My article suggested a counter-intuitive remedy. It is in the title. “Be Happy: Think about Your Death.”
The title is supposed to be funny, but the point is serious. Pausing to reflect on our mortality reminds us that our time is limited. When we recall that our time is a precious and limited gift from God, we are less inclined to squander it. We are more inclined to focus on the things that matter.
That is the message of Ash Wednesday. On Ash Wednesday, we are reminded that we are dust, and to dust we will return. And that is a reminder to use our precious and limited time wisely.
For most of us, that will still include some television and various others ways to relax while killing a little time. But it should also include those things that are important but that may not seem particularly urgent on any single day.
The invitation to a holy Lent outlines how we might go about the process of re-aligning our lives over the next several weeks. In broad terms, there are three steps.
The first is self-examination and repentance. That is an invitation to reflect on the misalignment in our lives, to think about the things we do that may not be bad in themselves but that distract us from what matters most, to acknowledge to ourselves how we too often fill our time without filling our lives. That is the first step.
Next comes fasting and self-denial. The goal of fasting and self-denial is not to give up pleasure because pleasure is bad. The goal is to give up—at least temporarily—things that distract us from what really matters. The goal is to turn away from the meaningless and towards the meaningful.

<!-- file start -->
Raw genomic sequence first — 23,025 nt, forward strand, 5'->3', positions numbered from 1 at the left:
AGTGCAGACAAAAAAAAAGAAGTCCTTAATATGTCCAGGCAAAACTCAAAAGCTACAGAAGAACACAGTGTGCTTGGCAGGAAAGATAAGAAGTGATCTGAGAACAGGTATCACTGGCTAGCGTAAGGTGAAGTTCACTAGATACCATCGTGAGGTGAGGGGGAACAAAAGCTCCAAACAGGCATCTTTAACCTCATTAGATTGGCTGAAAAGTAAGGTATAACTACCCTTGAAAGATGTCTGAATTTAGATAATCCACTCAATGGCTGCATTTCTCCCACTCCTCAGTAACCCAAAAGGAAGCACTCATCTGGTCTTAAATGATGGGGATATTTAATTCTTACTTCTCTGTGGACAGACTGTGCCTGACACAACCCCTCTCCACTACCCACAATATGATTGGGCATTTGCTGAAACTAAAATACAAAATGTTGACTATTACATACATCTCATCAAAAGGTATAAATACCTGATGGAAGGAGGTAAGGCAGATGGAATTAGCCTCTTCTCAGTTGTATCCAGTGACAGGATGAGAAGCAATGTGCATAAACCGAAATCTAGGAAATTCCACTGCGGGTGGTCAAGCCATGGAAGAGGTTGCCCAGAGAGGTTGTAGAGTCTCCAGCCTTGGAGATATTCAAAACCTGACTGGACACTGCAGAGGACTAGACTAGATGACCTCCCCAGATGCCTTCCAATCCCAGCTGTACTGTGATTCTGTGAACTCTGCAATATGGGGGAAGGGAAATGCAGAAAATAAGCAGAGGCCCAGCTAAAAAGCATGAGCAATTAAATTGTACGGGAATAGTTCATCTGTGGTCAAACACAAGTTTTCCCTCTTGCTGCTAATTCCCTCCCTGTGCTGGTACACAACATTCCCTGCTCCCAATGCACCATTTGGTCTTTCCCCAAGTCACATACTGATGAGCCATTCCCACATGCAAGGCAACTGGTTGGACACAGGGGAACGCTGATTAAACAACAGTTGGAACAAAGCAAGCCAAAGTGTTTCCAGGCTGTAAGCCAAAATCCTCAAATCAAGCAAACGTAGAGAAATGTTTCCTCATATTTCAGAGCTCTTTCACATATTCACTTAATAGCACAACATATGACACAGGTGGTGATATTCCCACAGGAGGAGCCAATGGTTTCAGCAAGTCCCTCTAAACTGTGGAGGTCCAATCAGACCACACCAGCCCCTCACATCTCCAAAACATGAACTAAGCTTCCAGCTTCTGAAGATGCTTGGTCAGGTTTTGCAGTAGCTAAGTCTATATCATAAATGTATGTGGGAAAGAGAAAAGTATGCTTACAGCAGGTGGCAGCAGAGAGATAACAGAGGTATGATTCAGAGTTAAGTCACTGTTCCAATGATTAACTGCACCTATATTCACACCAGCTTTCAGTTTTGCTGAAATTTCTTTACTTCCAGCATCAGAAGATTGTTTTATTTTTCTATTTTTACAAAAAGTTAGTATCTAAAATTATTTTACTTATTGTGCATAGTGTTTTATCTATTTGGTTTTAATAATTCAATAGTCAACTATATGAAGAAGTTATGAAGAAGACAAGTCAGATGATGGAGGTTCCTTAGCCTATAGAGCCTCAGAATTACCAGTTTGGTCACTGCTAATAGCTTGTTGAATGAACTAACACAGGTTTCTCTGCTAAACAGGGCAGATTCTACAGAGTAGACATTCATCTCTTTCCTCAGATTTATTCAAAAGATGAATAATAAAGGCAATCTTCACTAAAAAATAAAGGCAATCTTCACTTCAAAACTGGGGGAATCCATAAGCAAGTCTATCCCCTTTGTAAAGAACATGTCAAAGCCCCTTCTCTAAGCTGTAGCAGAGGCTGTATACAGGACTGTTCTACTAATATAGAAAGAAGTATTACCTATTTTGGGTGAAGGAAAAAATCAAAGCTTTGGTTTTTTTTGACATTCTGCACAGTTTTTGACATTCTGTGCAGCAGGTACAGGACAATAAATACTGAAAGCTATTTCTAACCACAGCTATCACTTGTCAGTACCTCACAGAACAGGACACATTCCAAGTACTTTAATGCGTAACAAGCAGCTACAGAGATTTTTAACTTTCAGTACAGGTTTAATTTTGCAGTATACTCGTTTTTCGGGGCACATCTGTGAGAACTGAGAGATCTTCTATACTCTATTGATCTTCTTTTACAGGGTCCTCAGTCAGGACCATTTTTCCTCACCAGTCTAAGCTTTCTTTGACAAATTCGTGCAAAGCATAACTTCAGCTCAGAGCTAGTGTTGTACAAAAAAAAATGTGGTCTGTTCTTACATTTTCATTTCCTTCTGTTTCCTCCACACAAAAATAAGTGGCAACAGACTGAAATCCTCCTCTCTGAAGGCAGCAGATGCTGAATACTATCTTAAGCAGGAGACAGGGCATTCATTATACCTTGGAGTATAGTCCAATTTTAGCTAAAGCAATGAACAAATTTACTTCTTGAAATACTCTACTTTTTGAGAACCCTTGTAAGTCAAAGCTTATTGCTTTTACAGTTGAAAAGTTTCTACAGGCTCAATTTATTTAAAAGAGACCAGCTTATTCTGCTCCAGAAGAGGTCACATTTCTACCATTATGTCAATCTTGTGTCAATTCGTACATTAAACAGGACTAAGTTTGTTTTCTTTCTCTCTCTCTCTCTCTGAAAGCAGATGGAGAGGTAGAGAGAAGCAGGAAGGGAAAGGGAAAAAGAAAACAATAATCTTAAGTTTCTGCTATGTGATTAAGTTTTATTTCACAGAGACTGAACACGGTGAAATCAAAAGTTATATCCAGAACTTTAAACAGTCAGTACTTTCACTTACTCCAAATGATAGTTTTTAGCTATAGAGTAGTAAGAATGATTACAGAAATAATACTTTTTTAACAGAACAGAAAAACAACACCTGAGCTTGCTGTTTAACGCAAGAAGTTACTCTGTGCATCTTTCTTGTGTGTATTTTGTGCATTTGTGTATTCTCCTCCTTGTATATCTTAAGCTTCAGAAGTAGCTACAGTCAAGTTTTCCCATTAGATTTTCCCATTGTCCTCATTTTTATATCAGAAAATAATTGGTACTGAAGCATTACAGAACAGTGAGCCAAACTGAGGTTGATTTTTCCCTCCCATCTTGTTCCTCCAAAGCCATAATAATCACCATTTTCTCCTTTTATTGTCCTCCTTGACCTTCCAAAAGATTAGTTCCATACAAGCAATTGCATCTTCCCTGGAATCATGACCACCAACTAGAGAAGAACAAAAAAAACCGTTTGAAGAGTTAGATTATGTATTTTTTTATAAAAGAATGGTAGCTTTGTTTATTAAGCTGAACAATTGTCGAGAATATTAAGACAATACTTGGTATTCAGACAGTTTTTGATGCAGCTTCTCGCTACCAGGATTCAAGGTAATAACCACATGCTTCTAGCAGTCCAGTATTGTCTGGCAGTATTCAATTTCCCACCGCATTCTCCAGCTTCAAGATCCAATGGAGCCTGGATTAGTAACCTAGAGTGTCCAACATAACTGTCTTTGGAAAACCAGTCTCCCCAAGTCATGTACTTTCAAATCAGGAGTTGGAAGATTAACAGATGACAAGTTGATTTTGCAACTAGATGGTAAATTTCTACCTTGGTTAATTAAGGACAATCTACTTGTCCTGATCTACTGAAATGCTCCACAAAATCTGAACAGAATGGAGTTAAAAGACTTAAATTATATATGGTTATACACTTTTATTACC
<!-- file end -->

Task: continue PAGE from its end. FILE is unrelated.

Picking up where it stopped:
So I am giving up Sudoku. It is a small act of self-denial. It is also dropping one of those time-consuming things that is neither urgent nor important so that I will have a little more time for the things that give me deeper satisfaction. I will miss Sudoku during Lent. I will take Sudoku up again come Easter. But in the meantime, my life will be richer, not poorer, for this bit of self-denial.
Finally, the invitation to a holy Lent suggests a couple of constructive ways we might use our freed-up time and energy. We are invited to pray and to read and meditate on God’s Holy Word.
Prayer and Bible study are meaningful. I will say more about the value of prayer next Sunday. But even prayer and Bible study are means to an end rather than ends in themselves. We pray and we read the Bible so that we can learn to know God a little better. In the final analysis, it is God who makes our lives meaningful, God who fills our lives with love and joy, God who makes it all worthwhile.
Whatever distracts us from God is, ultimately, self-destructive. Whatever brings us closer to God is, ultimately, the most important and fulfilling thing we can do. And so we remember that we are but dust. We turn away from the distractions. We turn to God. That is what it means to have a holy Lent. And that is good news indeed.
My prayer for us all is that we will have a truly holy Lent, that we will grow closer to God over the next several weeks, and that we will know the peace and the joy that truly surpasses understanding.
In Christ’s name. Amen.